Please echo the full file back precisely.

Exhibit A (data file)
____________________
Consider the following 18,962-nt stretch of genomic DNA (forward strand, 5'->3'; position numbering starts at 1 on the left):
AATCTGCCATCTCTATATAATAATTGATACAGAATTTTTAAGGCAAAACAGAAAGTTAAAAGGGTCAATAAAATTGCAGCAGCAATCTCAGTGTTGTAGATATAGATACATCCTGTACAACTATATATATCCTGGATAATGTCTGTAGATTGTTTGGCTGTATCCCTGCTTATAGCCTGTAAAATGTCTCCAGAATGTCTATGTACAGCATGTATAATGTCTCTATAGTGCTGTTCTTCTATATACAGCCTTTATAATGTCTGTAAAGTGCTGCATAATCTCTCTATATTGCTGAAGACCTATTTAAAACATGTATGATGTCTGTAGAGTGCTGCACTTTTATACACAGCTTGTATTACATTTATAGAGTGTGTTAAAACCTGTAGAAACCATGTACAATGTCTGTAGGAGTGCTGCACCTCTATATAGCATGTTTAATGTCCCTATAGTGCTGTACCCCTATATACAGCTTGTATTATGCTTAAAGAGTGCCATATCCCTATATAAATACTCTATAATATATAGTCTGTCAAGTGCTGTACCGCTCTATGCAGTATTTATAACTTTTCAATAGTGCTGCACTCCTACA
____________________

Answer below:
Consider the following 18,962-nt stretch of genomic DNA (forward strand, 5'->3'; position numbering starts at 1 on the left):
AATCTGCCATCTCTATATAATAATTGATACAGAATTTTTAAGGCAAAACAGAAAGTTAAAAGGGTCAATAAAATTGCAGCAGCAATCTCAGTGTTGTAGATATAGATACATCCTGTACAACTATATATATCCTGGATAATGTCTGTAGATTGTTTGGCTGTATCCCTGCTTATAGCCTGTAAAATGTCTCCAGAATGTCTATGTACAGCATGTATAATGTCTCTATAGTGCTGTTCTTCTATATACAGCCTTTATAATGTCTGTAAAGTGCTGCATAATCTCTCTATATTGCTGAAGACCTATTTAAAACATGTATGATGTCTGTAGAGTGCTGCACTTTTATACACAGCTTGTATTACATTTATAGAGTGTGTTAAAACCTGTAGAAACCATGTACAATGTCTGTAGGAGTGCTGCACCTCTATATAGCATGTTTAATGTCCCTATAGTGCTGTACCCCTATATACAGCTTGTATTATGCTTAAAGAGTGCCATATCCCTATATAAATACTCTATAATATATAGTCTGTCAAGTGCTGTACCGCTCTATGCAGTATTTATAACTTTTCAATAGTGCTGCACTCCTACA